Dallas Sidekicks (1984–2004)

From Wikipedia, the free encyclopedia
  (Redirected from Dallas Sidekicks (1984-2004))
Jump to: navigation, search
Dallas Sidekicks
Dallas Sidekicks 1984-92 Logo.JPGDallas Sidekicks 1993-2004
Full name Dallas Sidekicks
Founded 1984
Dissolved 2004
Stadium Reunion Arena
Ground Capacity 16,626
League MISL I, CISL, WISL, MISL II

The Dallas Sidekicks were one of the longest operating professional soccer teams, either indoor or outdoor, in the United States, based in Dallas, Texas, and operating from 1984 until suspending operations following the 2004 season. The team was founded as a member of the original Major Indoor Soccer League. Over the years, the team played in four other leagues (CISL,[1] WISL, PSA, and the second incarnation of the MISL. The team's most famous player was Tatu, who was known for throwing his shirt into the stands after every goal. The team hosted the 1989 MISL All-Star Game. The team was one of the most successful franchises in indoor soccer history, making the playoffs in 16 of their 19 seasons of play. In the playoffs, the team made it to the championship game/series 8 times, winning 4 titles.

A PASL expansion team named after this team began play on November 3, 2012. Home games for the new Dallas Sidekicks are played at the Allen Event Center in Allen, Texas.

Honors[edit]

Championship banners on display at the Allen Event Center on November 30, 2012.

Championships (4)

  • 1986-87 MISL
  • 1993 CISL
  • 1998 PSA
  • 2001 WISL

Division Titles (5)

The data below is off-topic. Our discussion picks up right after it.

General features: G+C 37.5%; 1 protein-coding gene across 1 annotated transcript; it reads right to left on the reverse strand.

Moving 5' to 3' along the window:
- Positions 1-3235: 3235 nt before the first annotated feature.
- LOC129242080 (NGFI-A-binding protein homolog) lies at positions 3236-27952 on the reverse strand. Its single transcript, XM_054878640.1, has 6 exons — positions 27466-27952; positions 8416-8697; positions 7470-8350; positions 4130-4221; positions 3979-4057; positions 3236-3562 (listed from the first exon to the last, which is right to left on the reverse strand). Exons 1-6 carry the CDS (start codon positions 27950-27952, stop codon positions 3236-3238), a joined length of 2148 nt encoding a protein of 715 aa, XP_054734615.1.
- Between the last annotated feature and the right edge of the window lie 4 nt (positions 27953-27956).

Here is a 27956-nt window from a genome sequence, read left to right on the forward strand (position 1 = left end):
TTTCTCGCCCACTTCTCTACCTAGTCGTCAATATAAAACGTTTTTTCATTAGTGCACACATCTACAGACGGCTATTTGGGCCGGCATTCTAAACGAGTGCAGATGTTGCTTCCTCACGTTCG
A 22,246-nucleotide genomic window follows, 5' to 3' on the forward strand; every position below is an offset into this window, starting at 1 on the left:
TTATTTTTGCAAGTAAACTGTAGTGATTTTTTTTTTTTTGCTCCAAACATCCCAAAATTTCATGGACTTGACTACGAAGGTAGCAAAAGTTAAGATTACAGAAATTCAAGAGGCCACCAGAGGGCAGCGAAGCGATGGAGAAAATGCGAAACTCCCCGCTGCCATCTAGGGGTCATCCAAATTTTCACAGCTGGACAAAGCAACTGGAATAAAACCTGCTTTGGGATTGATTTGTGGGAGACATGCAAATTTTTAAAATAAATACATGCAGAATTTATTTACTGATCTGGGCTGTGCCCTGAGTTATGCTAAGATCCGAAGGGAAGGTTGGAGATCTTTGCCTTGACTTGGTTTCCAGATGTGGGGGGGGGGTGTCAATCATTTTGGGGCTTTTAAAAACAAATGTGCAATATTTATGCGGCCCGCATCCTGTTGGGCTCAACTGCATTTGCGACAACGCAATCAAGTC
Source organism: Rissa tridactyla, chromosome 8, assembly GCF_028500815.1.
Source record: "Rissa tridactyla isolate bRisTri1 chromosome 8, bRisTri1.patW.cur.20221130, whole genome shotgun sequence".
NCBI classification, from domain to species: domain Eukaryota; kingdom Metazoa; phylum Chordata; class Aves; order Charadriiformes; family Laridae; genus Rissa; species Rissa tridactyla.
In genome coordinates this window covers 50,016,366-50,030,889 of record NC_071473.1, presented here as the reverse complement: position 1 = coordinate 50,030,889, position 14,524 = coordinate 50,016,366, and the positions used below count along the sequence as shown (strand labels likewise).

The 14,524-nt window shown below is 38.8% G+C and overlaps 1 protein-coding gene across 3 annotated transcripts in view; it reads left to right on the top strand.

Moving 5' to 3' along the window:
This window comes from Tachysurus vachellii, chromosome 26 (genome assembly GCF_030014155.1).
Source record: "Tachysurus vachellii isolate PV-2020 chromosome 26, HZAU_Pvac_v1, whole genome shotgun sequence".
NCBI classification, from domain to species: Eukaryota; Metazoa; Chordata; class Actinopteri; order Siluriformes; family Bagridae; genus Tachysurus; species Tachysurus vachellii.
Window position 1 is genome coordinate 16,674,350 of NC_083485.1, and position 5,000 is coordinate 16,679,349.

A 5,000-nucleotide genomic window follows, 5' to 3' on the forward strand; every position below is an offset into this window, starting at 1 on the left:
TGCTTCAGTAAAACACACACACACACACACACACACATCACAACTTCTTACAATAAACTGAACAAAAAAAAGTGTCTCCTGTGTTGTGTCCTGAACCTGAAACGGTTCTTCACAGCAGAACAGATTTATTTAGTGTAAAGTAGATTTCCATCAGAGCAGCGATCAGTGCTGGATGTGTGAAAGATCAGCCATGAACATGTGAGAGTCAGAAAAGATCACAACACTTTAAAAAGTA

• 1989-90 MISL Western Division
  • 1993 CISL Regular Season
  • 1994 CISL Eastern Division
  • 1998 PSA Regular Season
  • 2003-04 MISL II Western Division

Rivalry[edit]

During the MISL I days, the Sidekicks main rivals were the San Diego Sockers, Tacoma Stars, and Minnesota Strikers. During the 1990s, a rivalry developed between the Sidekicks and Monterrey La Raza.

Head coaches[edit]

The following table shows each coach's record while with the Sidekicks. (Since some coached other Indoor Soccer teams, their overall record may differ.) In March 2013, Gordon Jago was named to the 2013 class of the Indoor Soccer Hall of Fame.[2][3]

Year Coach Record (including playoffs) Notable Wins
1984-1989 & 1991-1997 Gordon Jago 263-230 2 Championship victories (1986-87 in the MISL and 1993 in the CISL)
1989-1991 Billy Phillips 58-57 1 Western Division Title (1989-90 in the MISL )
1998-2004 Tatu 70-56 2 Championship victories (1998 and 2001 in the WISL)

Retired uniform numbers[edit]

Notable players and personalities[edit]

Arenas[edit]

Year-by-year[edit]

League Champions Runners-Up Division/League Champions* Playoff Berth
Year League Reg. Season GF GA Pct Finish Playoffs Owner(s) Attendance Average Slogan
1984–85 MISL 12-36 194 286 .250 7th West Did not qualify Donald Carter 4,969 N/A
1985–86 MISL 25-23 220 231 .521 3rd East Lost Eastern Division Semifinals vs. Minnesota Strikers, 1-3 Donald Carter 6,654 It'll knock yer socks off!
1986–87** MISL 28-24 209 197 .538 3rd East Won Eastern Division Semifinals vs. Baltimore Blast, 3-2
Won Eastern Division Finals vs. Cleveland Force, 4-1